It’s true that you need to be a particular type of person to run a franchise successfully, but it doesn’t come down to a single quality.
Great franchisees – much like the establishments they run – are multifaceted. They have all the important traits you’d expect to find in any business owner (leadership, hunger, drive), but they also thrive on five very specific attributes that put them in a class above the rest.
We’ve been fortunate to see a stream of superb franchisees take the reins on our Rainbow territories and transform them into rather special ventures. In that time, we’ve seen these characteristics, without exception, in every successful franchisee.
Here, we explore these five crucial qualities in closer detail, helping you grasp the catalysts of fruitful franchising.
There’s a false assumption that once you get your foot in the door of a solid franchise, you can simply sit back and rely on the strength of the business model to run itself.
In reality, nothing could be further from the truth. Even the sturdiest foundations can shake loose when they’re left unattended. If a franchisee doesn’t pull their weight from the very beginning, huge problems are inevitable – and they will become apparent in a matter of weeks.
This is where the aspect of self-motivation comes into play. If you know you’re the right person to take a franchise opportunity by the scruff of the neck, you’ll walk into work every day with determination and enthusiasm, and never end up resting on your laurels.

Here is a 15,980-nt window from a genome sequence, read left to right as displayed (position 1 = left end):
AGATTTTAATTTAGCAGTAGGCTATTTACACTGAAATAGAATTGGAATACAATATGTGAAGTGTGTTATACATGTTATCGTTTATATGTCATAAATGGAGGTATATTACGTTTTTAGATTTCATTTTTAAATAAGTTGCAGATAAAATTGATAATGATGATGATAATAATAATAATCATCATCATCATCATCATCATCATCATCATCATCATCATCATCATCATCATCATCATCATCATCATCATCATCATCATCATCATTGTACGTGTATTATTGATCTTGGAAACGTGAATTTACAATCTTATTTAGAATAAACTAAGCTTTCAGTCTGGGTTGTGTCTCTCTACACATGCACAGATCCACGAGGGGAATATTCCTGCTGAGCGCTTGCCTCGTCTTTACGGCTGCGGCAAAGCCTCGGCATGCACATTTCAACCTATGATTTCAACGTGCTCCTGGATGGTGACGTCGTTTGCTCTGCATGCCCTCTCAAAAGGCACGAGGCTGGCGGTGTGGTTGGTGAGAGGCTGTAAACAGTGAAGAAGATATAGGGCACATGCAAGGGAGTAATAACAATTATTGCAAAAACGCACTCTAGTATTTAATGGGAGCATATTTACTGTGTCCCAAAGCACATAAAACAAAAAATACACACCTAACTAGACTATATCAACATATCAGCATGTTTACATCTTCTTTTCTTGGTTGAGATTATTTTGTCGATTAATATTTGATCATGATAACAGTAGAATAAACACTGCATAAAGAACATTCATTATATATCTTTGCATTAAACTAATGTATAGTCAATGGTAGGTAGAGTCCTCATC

You’ll strive to prove yourself right, going the extra mile for the brand in order to prove to everyone else what you already know: you’re up to the task.
Staff often mimic the mind-set of the person above, so believing in yourself is half the battle when it comes to franchising.
By keeping your head held high, you’ll prove to be an inspirational leader to those within your territory, with your energy levels having an infectious effect down through the ranks.
Taking a half-hearted, unconfident approach will see staff imitate this negative behaviour – leading to poor results across the board.
You need to trust in yourself to get the job done. It’s what franchising is all about.
2. Time management
Here’s another common misconception about franchise owners (and entrepreneurs in general): you need to be adept at spinning plates to experience success.
Multitasking might have a reputation as an essential skill among business leaders, but the most successful franchisees will tell you that it isn’t about juggling tasks – it’s about prioritising them.
Managing your time effectively comes down to reviewing your long list of jobs and ranking them in order of significance, ensuring all are completed to the highest possible standards in a timely fashion.
Time management is a huge aspect of franchising. These business models are largely successful as they run in a time-focused manner: like clockwork. Franchisees must tune themselves into the fluid workings of the brand, adapt their schedules accordingly, and develop a system whereby they can run things efficiently.
3. Good communication
All business leaders need to be good communicators, but in most instances, a large part of their working day involves making decisions and then effectively passing these on down the line – ensuring the core aim isn’t dissolved en route.
For franchisees, communication is a different kind of process. As part of a bigger, more complex system, they are challenged with hearing messages from above and making them known to those below – functioning as the key point of contact between head office and the customer-facing staff.